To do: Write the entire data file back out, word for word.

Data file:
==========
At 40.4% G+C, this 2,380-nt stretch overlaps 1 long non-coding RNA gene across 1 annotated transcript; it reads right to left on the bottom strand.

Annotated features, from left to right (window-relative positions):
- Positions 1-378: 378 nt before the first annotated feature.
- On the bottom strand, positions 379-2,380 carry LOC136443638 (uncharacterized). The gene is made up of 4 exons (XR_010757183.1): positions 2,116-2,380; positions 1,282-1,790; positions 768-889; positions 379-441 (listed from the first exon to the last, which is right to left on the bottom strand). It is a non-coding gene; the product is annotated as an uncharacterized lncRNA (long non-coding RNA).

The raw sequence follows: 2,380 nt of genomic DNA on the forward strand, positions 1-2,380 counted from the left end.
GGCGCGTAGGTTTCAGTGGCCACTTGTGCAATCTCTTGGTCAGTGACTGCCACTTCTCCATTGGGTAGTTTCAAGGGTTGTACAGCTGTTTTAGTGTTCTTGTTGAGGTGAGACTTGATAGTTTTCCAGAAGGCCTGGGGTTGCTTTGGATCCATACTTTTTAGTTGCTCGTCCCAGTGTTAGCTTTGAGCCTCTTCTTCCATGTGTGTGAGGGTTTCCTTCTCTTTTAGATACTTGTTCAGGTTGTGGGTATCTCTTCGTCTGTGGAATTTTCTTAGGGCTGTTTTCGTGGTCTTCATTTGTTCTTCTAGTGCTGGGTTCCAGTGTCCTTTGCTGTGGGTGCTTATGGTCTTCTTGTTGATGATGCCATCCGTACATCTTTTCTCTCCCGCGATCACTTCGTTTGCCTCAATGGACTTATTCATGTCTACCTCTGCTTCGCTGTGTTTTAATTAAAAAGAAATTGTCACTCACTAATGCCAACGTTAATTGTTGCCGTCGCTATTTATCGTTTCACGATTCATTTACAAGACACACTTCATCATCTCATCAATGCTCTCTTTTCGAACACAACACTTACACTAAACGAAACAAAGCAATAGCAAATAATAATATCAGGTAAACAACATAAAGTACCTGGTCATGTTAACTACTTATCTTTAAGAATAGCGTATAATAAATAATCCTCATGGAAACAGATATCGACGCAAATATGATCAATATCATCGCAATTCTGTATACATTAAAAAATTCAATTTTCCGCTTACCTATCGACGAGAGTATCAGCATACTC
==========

At 40.4% G+C, this 2,380-nt stretch overlaps 1 long non-coding RNA gene across 1 annotated transcript; it reads right to left on the bottom strand.

Annotated features, from left to right (window-relative positions):
- Positions 1-378: 378 nt before the first annotated feature.
- On the bottom strand, positions 379-2,380 carry LOC136443638 (uncharacterized). The gene is made up of 4 exons (XR_010757183.1): positions 2,116-2,380; positions 1,282-1,790; positions 768-889; positions 379-441 (listed from the first exon to the last, which is right to left on the bottom strand). It is a non-coding gene; the product is annotated as an uncharacterized lncRNA (long non-coding RNA).

The raw sequence follows: 2,380 nt of genomic DNA on the forward strand, positions 1-2,380 counted from the left end.
GGCGCGTAGGTTTCAGTGGCCACTTGTGCAATCTCTTGGTCAGTGACTGCCACTTCTCCATTGGGTAGTTTCAAGGGTTGTACAGCTGTTTTAGTGTTCTTGTTGAGGTGAGACTTGATAGTTTTCCAGAAGGCCTGGGGTTGCTTTGGATCCATACTTTTTAGTTGCTCGTCCCAGTGTTAGCTTTGAGCCTCTTCTTCCATGTGTGTGAGGGTTTCCTTCTCTTTTAGATACTTGTTCAGGTTGTGGGTATCTCTTCGTCTGTGGAATTTTCTTAGGGCTGTTTTCGTGGTCTTCATTTGTTCTTCTAGTGCTGGGTTCCAGTGTCCTTTGCTGTGGGTGCTTATGGTCTTCTTGTTGATGATGCCATCCGTACATCTTTTCTCTCCCGCGATCACTTCGTTTGCCTCAATGGACTTATTCATGTCTACCTCTGCTTCGCTGTGTTTTAATTAAAAAGAAATTGTCACTCACTAATGCCAACGTTAATTGTTGCCGTCGCTATTTATCGTTTCACGATTCATTTACAAGACACACTTCATCATCTCATCAATGCTCTCTTTTCGAACACAACACTTACACTAAACGAAACAAAGCAATAGCAAATAATAATATCAGGTAAACAACATAAAGTACCTGGTCATGTTAACTACTTATCTTTAAGAATAGCGTATAATAAATAATCCTCATGGAAACAGATATCGACGCAAATATGATCAATATCATCGCAATTCTGTATACATTAAAAAATTCAATTTTCCGCTTACCTATCGACGAGAGTATCAGCATACTC